How long will my motorcycle battery last in winter?
If you live in a climate with freezing winters, you need to run your once per week to make sure the motorcycle battery doesn’t die before spring. For newer batteries, you might be able to push this to two weeks but expect your battery to be dead within 2 weeks of not being ridden. Of course, if you get your bike stuck somewhere with a dead battery you can always jump start your motorcycle with a car.
This can be very challenging for most since there is a reason we don’t ride in winter, everything is frozen! But try to find a way to go for a quick ride, even if it’s just around the block, every little bit will help. But if it’s completely snowing outside, just don’t risk riding your motorcycle in the snow.
What can you do to keep your battery fully charged?
The best thing to do is to keep riding your motorcycle!
But if you know you’ve got a couple of weeks/months coming up that you won’t be able to take the bike out of the garage there are a few ways you can make sure you don’t come back to a dead motorcycle battery.
Invest in a Trickle Charger: Trickle charges or battery tender are designed to automatically charge your battery to the optimal voltage and current for long periods of time. This type of charging system is perfect for making sure your motorcycle battery doesn’t die all year round.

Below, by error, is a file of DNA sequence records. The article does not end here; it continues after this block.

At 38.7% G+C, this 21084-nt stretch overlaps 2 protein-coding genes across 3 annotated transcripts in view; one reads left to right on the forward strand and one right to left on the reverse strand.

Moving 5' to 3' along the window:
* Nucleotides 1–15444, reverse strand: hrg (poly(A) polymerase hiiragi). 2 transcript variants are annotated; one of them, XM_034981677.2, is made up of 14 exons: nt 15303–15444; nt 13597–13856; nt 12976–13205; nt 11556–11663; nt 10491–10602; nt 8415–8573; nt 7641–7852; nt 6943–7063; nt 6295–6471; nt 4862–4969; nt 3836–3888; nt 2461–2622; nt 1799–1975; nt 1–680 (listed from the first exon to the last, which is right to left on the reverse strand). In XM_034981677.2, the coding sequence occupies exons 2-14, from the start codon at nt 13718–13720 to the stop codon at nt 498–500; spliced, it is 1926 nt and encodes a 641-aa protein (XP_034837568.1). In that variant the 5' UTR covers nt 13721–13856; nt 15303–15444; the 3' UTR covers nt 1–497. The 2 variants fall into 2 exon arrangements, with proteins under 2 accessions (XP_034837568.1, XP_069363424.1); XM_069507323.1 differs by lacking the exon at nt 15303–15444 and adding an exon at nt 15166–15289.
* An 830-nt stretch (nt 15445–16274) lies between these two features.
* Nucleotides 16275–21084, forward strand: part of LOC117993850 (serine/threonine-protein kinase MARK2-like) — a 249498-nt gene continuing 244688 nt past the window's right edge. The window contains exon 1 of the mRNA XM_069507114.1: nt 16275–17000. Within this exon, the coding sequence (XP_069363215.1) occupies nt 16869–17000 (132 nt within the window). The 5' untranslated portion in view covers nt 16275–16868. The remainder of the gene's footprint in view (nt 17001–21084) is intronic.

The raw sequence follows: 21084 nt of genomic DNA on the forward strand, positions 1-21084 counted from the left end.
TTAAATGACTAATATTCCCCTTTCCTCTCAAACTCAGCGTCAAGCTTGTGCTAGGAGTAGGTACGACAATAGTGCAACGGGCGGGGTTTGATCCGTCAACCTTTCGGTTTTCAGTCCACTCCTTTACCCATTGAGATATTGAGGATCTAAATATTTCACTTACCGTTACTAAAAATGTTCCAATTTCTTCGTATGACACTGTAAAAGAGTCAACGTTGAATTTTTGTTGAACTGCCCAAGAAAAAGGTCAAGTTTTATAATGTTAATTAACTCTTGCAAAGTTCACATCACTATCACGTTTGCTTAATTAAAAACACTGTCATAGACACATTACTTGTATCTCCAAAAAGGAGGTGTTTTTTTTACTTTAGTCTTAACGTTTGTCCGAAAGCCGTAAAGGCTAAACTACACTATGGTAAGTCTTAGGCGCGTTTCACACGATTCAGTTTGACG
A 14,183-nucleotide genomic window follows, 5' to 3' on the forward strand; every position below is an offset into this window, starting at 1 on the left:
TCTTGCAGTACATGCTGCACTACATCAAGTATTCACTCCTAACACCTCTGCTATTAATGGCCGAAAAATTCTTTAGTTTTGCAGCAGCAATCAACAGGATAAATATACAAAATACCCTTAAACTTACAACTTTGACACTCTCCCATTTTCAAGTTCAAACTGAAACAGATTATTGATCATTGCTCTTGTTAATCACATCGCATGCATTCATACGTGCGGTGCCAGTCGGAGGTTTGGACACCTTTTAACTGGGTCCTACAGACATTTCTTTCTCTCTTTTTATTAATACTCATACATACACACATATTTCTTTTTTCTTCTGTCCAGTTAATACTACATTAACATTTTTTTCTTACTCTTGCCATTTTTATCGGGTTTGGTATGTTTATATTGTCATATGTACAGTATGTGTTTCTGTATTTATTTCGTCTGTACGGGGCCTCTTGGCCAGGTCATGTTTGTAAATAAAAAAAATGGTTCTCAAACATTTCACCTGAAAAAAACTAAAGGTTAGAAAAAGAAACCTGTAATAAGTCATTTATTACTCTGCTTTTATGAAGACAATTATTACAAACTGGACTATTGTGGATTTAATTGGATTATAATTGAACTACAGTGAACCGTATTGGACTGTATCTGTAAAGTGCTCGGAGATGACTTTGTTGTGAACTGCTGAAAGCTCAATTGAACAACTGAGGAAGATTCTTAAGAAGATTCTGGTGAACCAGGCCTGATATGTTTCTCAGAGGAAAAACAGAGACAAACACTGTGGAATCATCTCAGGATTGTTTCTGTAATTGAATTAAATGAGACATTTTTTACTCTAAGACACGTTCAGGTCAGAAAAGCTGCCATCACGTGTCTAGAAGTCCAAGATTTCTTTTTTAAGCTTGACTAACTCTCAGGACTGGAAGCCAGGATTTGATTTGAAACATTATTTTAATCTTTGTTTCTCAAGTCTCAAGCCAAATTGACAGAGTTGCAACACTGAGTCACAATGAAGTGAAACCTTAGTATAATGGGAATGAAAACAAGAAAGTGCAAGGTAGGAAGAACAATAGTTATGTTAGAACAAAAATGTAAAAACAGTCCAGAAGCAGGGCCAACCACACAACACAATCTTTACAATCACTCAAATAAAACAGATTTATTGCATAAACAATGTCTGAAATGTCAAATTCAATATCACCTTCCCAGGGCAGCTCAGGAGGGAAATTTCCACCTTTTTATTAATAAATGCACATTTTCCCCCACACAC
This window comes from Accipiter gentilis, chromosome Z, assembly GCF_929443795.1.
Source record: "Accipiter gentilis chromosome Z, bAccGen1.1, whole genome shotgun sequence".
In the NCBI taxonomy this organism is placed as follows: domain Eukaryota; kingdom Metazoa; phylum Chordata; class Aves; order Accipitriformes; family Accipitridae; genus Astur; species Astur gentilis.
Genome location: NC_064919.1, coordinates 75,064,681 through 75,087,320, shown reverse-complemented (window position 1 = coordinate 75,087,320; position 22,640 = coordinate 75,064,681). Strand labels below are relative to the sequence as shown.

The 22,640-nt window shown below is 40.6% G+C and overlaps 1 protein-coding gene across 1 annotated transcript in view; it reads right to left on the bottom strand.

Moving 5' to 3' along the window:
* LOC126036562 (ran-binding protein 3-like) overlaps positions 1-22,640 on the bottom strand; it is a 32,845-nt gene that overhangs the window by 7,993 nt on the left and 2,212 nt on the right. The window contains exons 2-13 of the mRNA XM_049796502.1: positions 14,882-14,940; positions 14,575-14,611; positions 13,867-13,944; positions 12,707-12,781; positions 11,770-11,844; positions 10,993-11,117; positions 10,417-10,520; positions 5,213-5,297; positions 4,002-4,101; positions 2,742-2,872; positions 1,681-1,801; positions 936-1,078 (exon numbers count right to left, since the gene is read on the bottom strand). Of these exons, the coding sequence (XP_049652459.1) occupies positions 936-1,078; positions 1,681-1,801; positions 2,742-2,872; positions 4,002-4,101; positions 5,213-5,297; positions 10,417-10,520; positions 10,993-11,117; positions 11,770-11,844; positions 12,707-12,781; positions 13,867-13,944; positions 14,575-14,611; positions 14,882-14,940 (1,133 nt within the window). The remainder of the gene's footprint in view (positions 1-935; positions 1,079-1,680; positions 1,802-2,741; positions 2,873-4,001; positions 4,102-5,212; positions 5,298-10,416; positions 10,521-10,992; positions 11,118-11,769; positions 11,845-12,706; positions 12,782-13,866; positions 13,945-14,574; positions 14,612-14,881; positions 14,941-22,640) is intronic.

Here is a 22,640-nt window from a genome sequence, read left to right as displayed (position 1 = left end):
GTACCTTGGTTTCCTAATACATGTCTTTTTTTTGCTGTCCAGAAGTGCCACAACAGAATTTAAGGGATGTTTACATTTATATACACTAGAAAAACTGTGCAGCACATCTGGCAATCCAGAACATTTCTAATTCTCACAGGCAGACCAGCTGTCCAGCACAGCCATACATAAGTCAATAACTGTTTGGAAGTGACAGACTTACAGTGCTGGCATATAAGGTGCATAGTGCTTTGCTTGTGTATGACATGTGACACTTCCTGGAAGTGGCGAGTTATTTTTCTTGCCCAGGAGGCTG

Disconnect your battery from the bike: If you know you just won’t be using the bike for a while and you can’t be afford a trickle charger or battery charger then you should disconnect your battery over the winter.
Simply open up that saddle seat and disconnect your battery from your bike. Just be careful while you do this and make sure you don’t connect positive to negative.
In winter keep your bike somewhere warmer: This sounds like an obvious one, but you would not believe how many people store their motorcycle in a sub 0 degrees C shed or barn during the winter, opt for your house attached heated garage, or somewhere warmer. If your battery stays warmer, this alone will not keep your battery charged but will dramatically help extend the life of your battery.